Lingual Nerve

The lingual nerve or gustatory branch of the fifth can be readily exposed in the mouth. On looking into the mouth, a fold can be seen going up and back just behind the last molar tooth. This is formed by the pterygomandibular ligament, running from the tip of the internal pterygoid plate to the posterior extremity of the mylohyoid ridge and joining the buccinator with the superior constridor muscles. An incision made just internal to this fold, below and behind the last molar tooth, will lead one down to the lingual nerve close to the bone.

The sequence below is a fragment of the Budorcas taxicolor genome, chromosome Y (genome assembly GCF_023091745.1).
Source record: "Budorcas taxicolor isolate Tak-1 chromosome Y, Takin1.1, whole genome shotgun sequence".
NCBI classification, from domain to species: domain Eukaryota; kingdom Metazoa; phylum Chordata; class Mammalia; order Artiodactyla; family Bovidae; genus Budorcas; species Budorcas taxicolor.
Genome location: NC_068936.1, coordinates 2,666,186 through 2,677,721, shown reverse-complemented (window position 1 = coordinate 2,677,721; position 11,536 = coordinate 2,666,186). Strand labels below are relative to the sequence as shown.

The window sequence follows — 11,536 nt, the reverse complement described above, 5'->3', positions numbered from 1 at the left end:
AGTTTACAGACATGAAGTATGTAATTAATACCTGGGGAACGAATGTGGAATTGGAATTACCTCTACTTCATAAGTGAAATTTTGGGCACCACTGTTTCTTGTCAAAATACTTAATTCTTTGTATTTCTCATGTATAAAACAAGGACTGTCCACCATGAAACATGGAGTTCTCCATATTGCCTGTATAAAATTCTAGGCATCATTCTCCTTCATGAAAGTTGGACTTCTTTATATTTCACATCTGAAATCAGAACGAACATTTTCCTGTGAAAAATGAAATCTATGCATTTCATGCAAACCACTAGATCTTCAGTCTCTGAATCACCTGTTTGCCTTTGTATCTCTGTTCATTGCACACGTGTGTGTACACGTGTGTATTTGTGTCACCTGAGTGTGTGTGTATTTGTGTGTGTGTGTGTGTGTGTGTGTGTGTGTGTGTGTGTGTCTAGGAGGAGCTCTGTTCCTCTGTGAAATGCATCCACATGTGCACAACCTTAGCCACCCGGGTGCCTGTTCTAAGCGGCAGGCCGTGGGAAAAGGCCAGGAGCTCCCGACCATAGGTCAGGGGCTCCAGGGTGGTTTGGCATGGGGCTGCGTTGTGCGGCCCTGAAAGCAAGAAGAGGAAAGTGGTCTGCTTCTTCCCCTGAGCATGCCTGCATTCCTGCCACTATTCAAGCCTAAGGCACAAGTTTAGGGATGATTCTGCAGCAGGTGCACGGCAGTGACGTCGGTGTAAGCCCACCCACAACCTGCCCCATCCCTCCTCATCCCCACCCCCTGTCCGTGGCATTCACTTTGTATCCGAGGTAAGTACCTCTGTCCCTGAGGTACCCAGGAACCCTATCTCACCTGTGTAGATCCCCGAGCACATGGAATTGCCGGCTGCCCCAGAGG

FlG. 146.   View of mandibular and lingual nerves from within.

FlG. 146. - View of mandibular and lingual nerves from within.

The mandibular nerve is also reached through an incision running from the last upper to the last lower molar tooth. The finger is introduced and the spine of Spix felt at the inferior dental foramen. The nerve and artery enter the mandible at this point, the artery being below and posterior. The operation of Paravicini on this nerve through the mouth is unsatisfactory on account of the lack of proper exposure. It is better to attack the nerve from the outside as detailed on page 60.